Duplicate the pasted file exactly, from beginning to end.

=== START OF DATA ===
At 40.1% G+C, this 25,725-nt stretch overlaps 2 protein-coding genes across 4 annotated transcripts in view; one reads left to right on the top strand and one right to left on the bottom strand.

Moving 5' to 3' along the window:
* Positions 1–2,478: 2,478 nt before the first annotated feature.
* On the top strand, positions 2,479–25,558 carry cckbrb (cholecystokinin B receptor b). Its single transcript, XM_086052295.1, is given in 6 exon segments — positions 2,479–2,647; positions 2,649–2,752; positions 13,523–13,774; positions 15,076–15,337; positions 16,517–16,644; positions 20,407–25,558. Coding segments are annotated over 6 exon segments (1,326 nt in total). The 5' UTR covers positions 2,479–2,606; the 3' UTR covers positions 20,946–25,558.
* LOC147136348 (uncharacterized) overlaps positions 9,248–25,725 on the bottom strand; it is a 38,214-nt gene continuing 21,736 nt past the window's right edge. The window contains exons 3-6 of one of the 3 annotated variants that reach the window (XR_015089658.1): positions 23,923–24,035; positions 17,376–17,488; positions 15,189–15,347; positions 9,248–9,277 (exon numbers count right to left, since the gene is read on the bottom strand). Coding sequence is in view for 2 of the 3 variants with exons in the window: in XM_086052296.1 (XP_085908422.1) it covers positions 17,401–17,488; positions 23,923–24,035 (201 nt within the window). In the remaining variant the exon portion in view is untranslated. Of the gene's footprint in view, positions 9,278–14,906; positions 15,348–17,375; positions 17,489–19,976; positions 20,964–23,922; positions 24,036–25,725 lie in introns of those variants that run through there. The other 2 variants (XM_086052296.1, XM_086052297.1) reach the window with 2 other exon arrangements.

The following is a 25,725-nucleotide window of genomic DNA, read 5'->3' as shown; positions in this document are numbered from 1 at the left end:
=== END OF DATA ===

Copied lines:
At 40.1% G+C, this 25,725-nt stretch overlaps 2 protein-coding genes across 4 annotated transcripts in view; one reads left to right on the top strand and one right to left on the bottom strand.

Moving 5' to 3' along the window:
* Positions 1–2,478: 2,478 nt before the first annotated feature.
* On the top strand, positions 2,479–25,558 carry cckbrb (cholecystokinin B receptor b). Its single transcript, XM_086052295.1, is given in 6 exon segments — positions 2,479–2,647; positions 2,649–2,752; positions 13,523–13,774; positions 15,076–15,337; positions 16,517–16,644; positions 20,407–25,558. Coding segments are annotated over 6 exon segments (1,326 nt in total). The 5' UTR covers positions 2,479–2,606; the 3' UTR covers positions 20,946–25,558.
* LOC147136348 (uncharacterized) overlaps positions 9,248–25,725 on the bottom strand; it is a 38,214-nt gene continuing 21,736 nt past the window's right edge. The window contains exons 3-6 of one of the 3 annotated variants that reach the window (XR_015089658.1): positions 23,923–24,035; positions 17,376–17,488; positions 15,189–15,347; positions 9,248–9,277 (exon numbers count right to left, since the gene is read on the bottom strand). Coding sequence is in view for 2 of the 3 variants with exons in the window: in XM_086052296.1 (XP_085908422.1) it covers positions 17,401–17,488; positions 23,923–24,035 (201 nt within the window). In the remaining variant the exon portion in view is untranslated. Of the gene's footprint in view, positions 9,278–14,906; positions 15,348–17,375; positions 17,489–19,976; positions 20,964–23,922; positions 24,036–25,725 lie in introns of those variants that run through there. The other 2 variants (XM_086052296.1, XM_086052297.1) reach the window with 2 other exon arrangements.

The following is a 25,725-nucleotide window of genomic DNA, read 5'->3' as shown; positions in this document are numbered from 1 at the left end: